# The failings of low-end consumer software, to typeset Math as (HTML) MathML.

One of the features which HTML5 has, and which many Web-browsers support, is the ability to typeset Mathematical formulae, which is known as ‘MathML’. Actually, MathML is an extension of XML, which also happens to be supported when inserted into HTML.

The “WiKiPedia” uses some such solution, partially because they need their formulae to look as sharp as possible at any resolution, but also, because they’d only have so much capacity, to store many, many image-files. In fact, the WiKiPedia uses a number of lossless techniques, to store sharp images as well as formulae. ( :1 )

But from a personal perspective, I’d appreciate a GUI, which allows me to export MathML. It’s fine to learn the syntax and code the HTML by hand, but in my life, the number of syntax-variations I’d need to invest to learn, would be almost as great, as the total number of software-packages I have installed, since each software-package, potentially uses yet-another syntax.

What I find however, is that if our software is open-source, very little of it will actually export to MathML. It would be very nice if we could get our Linux-based LaTeX engines, to export to this format, in a way that specifically preserves Math well. But what I find is, even though I posses a powerful GUI to help me manage various LaTeX renderings, that GUI being named “Kile”, that GUI relies back on a simple command-line tool named ‘latex2html’. Whatever that command-line outputs, that’s what all of Kile will output, if we tell it to render LaTeX specifically to HTML. ‘latex2html’ in turn, depends on ‘netpbm’, which counts as very old, legacy software.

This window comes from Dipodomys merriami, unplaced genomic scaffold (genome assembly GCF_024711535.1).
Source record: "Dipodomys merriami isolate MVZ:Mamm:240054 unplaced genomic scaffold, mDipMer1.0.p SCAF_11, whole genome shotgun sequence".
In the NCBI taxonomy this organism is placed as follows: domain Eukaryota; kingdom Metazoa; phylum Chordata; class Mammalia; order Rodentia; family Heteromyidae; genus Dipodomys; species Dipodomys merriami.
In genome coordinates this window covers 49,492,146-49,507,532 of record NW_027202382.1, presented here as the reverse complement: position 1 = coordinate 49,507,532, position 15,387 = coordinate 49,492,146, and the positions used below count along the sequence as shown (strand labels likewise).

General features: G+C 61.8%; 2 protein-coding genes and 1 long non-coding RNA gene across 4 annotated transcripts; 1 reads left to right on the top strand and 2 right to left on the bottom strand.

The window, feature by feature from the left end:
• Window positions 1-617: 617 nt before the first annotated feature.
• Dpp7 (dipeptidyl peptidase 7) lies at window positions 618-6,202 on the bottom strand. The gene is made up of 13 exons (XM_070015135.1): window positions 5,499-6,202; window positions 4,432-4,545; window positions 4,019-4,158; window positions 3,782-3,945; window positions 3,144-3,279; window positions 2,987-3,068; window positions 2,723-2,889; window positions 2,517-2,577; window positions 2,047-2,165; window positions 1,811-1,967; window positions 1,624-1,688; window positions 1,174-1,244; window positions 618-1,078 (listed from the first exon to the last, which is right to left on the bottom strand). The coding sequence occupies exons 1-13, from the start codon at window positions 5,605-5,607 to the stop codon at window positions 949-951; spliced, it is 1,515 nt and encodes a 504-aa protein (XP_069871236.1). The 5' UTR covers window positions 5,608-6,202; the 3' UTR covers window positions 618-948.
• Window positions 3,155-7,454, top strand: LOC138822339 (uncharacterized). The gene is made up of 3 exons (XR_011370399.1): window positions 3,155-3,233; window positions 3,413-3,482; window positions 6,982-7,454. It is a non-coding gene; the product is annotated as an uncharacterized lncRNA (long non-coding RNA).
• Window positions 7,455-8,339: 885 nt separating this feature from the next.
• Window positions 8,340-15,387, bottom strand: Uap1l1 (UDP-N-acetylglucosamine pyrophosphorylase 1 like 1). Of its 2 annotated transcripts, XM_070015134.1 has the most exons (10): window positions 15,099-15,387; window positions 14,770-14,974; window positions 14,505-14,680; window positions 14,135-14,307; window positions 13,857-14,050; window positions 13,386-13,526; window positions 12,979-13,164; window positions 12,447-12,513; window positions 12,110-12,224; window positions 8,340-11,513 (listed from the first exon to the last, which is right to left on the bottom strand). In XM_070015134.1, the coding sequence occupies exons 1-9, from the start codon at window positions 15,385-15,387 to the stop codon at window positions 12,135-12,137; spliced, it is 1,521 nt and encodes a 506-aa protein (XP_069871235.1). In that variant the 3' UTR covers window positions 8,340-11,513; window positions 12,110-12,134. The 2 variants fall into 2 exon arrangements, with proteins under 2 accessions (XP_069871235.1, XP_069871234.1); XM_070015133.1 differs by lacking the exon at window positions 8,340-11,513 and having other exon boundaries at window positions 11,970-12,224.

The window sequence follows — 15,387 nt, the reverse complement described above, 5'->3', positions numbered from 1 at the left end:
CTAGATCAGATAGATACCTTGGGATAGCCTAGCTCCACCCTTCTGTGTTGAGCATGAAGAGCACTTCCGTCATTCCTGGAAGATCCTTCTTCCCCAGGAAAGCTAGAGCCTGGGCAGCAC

One reason ‘latex2html’ will fail us, is the fact that in general, its intent is to render LaTeX, but not Math in any specific way. And so, just to posses the .TEX Files, will not guarantee a Linux user, that his resulting HTML will be stellar. ‘latex2html’ will generally output PNG Images, and will embed those images in the HTML File, on the premise that aside from the rasterization, PNG Format is lossless. Further, if the LaTeX code was generated by “wxMaxima”, using its ‘pdfLaTeX’ export format, we end up with incorrectly-aligned syntax, just because that dialect of LaTeX has been optimized by wxMaxima, for use in generating .PDF Files next.

(Updated 05/27/2018 : )

(As of 05/26/2018 : )

Now, even under Linux, we have options.

Firstly, it’s not a given, that we always want Computer-Algebra to be typeset. We might just as well want formulae typeset, which we just chose to display, and that were not generated by a Computer-Algebra System. But in case we do want the output of a CAS typeset, two viable options are:

1. Use ‘wxMaxima’, and use its ‘Export to HTML’ feature.
2. Use an expensive, commercial CAS, which has the feature to output to XML / MathML, and then, borrow the MathML from the resulting .XML File, into our carefully-crafted HTML File.

The big disappointment that comes with using approach (1) above is that, although it results in HTML, it does not actually use MathML. I don’t really know why this is, but ways to typeset Math as HTML may not even use MathML, in practical situations. Instead, the HTML which gets generated may use a JavaScript-Library, which is known as ‘MathJax’. And, instead of always including such JavaScript libraries in the output HTML, such HTML can point to global URLs, which possess powerful ‘CDN’s (“Content Delivery Networks”), from which a myriad of browsers can be downloading the JS-Library, while visiting a Myriad of different sites.

If such a CDN was to be shut down someplace on the WWW, the result would also be, that a wide variety of Web-sites would next lose their ability to display the Math correctly, even though those Web-sites were never specifically affiliated with the CDN in question.

Finally, if the Math we want to typeset comes from the top of our heads, and not from an actual CAS, then our options start to improve:

1. The “LibreOffice” application-suite includes a Formula Editor, which stores its formulae in .ODF Files. But it has a feature, to Export to .MML . The big caveat with this is, that it never used LaTeX in any way.